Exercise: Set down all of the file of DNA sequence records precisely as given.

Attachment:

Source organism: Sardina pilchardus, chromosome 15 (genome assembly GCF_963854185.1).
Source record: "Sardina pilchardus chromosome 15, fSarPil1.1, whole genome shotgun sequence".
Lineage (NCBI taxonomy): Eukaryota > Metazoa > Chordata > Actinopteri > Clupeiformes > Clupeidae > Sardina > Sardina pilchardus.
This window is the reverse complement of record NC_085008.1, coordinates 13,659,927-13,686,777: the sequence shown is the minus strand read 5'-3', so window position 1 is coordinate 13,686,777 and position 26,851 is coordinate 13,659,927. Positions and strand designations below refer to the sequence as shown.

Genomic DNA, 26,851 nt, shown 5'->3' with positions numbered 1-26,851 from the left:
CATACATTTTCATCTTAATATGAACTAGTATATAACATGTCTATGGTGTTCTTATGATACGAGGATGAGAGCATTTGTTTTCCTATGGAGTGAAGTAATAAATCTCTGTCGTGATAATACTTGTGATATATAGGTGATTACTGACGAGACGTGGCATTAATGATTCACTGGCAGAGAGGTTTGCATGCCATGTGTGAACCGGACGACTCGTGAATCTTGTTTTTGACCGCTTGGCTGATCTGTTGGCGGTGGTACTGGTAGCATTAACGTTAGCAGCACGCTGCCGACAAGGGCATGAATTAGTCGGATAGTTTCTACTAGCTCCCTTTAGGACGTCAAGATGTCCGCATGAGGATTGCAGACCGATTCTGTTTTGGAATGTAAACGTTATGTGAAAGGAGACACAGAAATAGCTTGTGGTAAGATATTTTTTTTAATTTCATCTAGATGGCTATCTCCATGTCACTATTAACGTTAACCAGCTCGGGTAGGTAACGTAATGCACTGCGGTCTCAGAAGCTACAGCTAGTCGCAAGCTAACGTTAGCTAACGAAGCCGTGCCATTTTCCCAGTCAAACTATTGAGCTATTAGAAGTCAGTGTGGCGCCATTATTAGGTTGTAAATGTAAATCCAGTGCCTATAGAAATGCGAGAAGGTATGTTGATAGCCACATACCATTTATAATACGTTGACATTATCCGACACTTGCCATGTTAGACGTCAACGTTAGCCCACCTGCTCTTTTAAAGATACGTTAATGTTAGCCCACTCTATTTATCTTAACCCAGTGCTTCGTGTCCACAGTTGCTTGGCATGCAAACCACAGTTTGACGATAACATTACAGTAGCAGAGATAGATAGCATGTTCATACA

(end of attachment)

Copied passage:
Source organism: Sardina pilchardus, chromosome 15 (genome assembly GCF_963854185.1).
Source record: "Sardina pilchardus chromosome 15, fSarPil1.1, whole genome shotgun sequence".
Lineage (NCBI taxonomy): Eukaryota > Metazoa > Chordata > Actinopteri > Clupeiformes > Clupeidae > Sardina > Sardina pilchardus.
This window is the reverse complement of record NC_085008.1, coordinates 13,659,927-13,686,777: the sequence shown is the minus strand read 5'-3', so window position 1 is coordinate 13,686,777 and position 26,851 is coordinate 13,659,927. Positions and strand designations below refer to the sequence as shown.

Genomic DNA, 26,851 nt, shown 5'->3' with positions numbered 1-26,851 from the left:
CATACATTTTCATCTTAATATGAACTAGTATATAACATGTCTATGGTGTTCTTATGATACGAGGATGAGAGCATTTGTTTTCCTATGGAGTGAAGTAATAAATCTCTGTCGTGATAATACTTGTGATATATAGGTGATTACTGACGAGACGTGGCATTAATGATTCACTGGCAGAGAGGTTTGCATGCCATGTGTGAACCGGACGACTCGTGAATCTTGTTTTTGACCGCTTGGCTGATCTGTTGGCGGTGGTACTGGTAGCATTAACGTTAGCAGCACGCTGCCGACAAGGGCATGAATTAGTCGGATAGTTTCTACTAGCTCCCTTTAGGACGTCAAGATGTCCGCATGAGGATTGCAGACCGATTCTGTTTTGGAATGTAAACGTTATGTGAAAGGAGACACAGAAATAGCTTGTGGTAAGATATTTTTTTTAATTTCATCTAGATGGCTATCTCCATGTCACTATTAACGTTAACCAGCTCGGGTAGGTAACGTAATGCACTGCGGTCTCAGAAGCTACAGCTAGTCGCAAGCTAACGTTAGCTAACGAAGCCGTGCCATTTTCCCAGTCAAACTATTGAGCTATTAGAAGTCAGTGTGGCGCCATTATTAGGTTGTAAATGTAAATCCAGTGCCTATAGAAATGCGAGAAGGTATGTTGATAGCCACATACCATTTATAATACGTTGACATTATCCGACACTTGCCATGTTAGACGTCAACGTTAGCCCACCTGCTCTTTTAAAGATACGTTAATGTTAGCCCACTCTATTTATCTTAACCCAGTGCTTCGTGTCCACAGTTGCTTGGCATGCAAACCACAGTTTGACGATAACATTACAGTAGCAGAGATAGATAGCATGTTCATACA